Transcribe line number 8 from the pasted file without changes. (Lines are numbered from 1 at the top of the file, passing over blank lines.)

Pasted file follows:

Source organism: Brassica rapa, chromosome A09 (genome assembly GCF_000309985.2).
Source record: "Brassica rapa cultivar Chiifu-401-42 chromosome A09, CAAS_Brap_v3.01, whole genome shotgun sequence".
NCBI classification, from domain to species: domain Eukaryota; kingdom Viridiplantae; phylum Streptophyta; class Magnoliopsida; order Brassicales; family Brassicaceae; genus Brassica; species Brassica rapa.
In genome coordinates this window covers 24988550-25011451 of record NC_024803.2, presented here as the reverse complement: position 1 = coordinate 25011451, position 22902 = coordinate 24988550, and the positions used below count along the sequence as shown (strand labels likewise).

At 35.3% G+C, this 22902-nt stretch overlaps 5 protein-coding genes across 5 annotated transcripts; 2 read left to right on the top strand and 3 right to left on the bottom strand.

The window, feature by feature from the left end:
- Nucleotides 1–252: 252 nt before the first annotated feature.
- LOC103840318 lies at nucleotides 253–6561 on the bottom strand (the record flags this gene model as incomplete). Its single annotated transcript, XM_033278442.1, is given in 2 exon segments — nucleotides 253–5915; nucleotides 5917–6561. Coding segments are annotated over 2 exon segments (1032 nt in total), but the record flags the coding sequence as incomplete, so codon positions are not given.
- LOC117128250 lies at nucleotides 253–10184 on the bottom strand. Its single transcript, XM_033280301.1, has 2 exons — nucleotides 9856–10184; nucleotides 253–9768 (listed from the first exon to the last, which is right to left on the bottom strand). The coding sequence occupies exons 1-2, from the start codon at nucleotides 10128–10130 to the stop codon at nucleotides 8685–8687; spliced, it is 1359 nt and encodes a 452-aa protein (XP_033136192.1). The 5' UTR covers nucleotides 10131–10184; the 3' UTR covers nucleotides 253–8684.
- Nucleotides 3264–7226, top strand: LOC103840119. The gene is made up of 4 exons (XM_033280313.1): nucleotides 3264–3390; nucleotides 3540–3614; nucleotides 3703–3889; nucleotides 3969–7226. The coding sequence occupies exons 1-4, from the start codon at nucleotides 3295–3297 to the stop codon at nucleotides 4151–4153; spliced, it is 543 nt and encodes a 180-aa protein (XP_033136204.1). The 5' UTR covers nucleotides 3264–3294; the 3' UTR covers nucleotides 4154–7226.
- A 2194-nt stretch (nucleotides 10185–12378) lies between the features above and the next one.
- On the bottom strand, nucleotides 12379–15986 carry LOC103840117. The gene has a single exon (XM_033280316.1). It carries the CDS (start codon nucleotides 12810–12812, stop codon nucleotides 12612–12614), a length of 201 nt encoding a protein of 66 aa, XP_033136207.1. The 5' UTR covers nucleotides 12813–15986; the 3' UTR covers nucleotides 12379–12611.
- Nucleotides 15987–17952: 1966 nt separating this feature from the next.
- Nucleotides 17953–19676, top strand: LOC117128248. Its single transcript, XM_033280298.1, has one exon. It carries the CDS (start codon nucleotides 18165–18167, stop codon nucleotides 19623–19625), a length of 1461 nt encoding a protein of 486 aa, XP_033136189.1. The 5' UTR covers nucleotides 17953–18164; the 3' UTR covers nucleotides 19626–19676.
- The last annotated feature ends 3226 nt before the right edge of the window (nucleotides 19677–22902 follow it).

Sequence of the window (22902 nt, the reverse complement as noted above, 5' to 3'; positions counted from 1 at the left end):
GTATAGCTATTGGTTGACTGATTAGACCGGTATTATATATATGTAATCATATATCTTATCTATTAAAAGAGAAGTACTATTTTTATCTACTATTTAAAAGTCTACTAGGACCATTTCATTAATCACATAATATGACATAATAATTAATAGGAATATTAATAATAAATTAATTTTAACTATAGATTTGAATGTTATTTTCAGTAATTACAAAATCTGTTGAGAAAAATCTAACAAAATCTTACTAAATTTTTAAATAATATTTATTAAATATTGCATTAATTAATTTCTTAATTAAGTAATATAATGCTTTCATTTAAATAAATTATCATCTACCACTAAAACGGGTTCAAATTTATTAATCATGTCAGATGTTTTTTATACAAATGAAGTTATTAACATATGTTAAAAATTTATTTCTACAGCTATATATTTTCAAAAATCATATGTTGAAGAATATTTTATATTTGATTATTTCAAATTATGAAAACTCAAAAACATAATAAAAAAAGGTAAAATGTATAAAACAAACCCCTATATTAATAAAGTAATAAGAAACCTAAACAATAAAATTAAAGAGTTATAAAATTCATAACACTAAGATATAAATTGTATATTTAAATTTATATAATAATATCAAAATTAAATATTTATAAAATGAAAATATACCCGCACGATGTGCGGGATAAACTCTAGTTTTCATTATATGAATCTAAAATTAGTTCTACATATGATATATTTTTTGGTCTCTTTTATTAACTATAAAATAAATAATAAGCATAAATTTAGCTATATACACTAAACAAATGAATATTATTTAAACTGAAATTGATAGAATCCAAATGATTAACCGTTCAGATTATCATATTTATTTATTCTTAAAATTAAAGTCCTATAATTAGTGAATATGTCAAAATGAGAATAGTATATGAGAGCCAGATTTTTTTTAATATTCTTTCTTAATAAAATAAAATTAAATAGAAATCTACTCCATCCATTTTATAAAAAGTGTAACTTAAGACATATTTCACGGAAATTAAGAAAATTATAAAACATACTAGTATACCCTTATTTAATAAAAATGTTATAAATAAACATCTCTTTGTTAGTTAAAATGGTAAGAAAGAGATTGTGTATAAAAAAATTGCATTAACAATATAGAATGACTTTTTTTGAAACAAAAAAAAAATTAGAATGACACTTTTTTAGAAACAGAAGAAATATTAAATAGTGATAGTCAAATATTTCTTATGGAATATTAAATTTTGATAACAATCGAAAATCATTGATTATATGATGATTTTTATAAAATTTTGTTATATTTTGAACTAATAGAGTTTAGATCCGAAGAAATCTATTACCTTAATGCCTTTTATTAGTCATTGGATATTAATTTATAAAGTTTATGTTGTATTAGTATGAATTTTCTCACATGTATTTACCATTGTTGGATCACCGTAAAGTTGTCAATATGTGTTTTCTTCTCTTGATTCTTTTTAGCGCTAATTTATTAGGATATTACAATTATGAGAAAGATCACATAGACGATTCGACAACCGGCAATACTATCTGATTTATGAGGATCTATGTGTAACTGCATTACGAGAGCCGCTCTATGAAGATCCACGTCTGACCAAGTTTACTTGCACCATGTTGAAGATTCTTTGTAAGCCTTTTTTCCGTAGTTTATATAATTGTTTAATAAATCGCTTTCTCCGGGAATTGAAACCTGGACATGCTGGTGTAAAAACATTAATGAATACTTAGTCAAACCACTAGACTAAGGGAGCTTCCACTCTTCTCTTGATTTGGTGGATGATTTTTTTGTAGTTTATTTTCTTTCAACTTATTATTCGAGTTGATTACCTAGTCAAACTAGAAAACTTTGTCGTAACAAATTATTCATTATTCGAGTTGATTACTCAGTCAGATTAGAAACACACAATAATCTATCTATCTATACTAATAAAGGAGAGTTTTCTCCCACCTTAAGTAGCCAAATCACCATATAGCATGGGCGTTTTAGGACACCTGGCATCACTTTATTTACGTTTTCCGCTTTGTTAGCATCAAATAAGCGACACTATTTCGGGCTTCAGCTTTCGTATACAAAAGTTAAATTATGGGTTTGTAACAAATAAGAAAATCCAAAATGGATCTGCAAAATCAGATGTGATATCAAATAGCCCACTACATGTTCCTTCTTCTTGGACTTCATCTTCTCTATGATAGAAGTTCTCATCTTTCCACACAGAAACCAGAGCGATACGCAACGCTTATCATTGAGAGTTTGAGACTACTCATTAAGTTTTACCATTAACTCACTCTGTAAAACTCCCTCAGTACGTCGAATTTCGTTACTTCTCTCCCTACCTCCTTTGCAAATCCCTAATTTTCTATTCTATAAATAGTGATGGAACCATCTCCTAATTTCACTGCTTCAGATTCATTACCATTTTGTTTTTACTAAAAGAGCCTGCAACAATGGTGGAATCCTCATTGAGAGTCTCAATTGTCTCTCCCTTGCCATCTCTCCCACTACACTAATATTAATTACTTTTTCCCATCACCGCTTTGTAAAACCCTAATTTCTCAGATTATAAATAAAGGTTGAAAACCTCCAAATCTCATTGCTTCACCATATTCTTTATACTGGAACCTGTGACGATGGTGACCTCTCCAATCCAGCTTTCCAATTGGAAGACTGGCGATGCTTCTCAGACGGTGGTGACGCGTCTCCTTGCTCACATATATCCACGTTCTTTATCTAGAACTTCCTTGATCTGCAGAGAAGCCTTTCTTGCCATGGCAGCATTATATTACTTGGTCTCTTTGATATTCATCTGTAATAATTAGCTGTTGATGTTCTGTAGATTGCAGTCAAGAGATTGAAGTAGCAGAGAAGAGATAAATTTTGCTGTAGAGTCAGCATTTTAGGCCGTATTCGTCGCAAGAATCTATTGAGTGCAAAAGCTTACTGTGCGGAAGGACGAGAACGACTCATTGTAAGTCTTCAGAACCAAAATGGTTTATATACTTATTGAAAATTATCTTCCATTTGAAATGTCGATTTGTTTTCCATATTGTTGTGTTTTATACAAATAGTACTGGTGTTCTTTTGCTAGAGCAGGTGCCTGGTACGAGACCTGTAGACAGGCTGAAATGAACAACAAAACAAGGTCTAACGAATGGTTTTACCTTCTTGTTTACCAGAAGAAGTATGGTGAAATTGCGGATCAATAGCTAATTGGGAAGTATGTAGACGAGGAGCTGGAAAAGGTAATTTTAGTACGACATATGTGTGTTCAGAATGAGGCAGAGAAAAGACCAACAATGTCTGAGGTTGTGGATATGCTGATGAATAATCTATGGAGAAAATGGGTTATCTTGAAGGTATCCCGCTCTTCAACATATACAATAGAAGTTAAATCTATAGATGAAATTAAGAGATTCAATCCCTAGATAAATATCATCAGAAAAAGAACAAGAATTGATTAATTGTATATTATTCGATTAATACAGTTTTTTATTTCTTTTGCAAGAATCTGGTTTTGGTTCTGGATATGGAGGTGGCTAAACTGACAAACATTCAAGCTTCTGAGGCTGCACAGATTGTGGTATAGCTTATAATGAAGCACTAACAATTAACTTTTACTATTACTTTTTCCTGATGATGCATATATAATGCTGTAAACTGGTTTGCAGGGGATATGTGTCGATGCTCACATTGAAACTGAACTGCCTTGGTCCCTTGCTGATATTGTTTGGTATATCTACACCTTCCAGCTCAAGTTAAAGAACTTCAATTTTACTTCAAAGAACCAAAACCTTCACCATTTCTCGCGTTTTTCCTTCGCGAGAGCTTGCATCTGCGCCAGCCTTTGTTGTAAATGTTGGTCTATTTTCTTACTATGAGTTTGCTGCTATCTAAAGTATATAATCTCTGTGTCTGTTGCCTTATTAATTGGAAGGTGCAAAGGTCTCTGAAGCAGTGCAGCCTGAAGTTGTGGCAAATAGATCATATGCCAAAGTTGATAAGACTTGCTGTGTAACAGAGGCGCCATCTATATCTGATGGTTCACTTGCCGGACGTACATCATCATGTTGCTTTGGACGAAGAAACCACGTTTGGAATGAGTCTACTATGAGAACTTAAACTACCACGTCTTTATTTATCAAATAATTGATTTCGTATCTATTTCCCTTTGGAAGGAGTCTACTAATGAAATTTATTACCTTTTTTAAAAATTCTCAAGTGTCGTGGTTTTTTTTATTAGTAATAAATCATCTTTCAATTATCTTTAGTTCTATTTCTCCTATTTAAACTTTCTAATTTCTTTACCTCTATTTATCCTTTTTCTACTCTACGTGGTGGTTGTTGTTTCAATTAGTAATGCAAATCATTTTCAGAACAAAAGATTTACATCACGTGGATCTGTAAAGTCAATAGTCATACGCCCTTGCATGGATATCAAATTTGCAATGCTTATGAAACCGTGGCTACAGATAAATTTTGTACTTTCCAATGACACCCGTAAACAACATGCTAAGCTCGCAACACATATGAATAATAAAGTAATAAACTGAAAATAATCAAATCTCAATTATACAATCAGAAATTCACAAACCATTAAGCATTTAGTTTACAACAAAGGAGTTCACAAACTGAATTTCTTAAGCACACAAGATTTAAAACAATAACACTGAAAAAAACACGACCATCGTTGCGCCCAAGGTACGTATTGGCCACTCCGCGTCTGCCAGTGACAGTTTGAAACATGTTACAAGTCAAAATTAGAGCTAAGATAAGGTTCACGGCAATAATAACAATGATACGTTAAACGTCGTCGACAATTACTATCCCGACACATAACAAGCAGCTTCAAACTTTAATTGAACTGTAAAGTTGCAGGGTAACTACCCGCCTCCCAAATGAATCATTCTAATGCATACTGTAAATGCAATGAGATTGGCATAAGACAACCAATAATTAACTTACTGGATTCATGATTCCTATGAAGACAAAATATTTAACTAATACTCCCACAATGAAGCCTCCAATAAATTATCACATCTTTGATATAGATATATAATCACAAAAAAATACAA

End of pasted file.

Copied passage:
- LOC103840318 lies at nucleotides 253–6561 on the bottom strand (the record flags this gene model as incomplete). Its single annotated transcript, XM_033278442.1, is given in 2 exon segments — nucleotides 253–5915; nucleotides 5917–6561. Coding segments are annotated over 2 exon segments (1032 nt in total), but the record flags the coding sequence as incomplete, so codon positions are not given.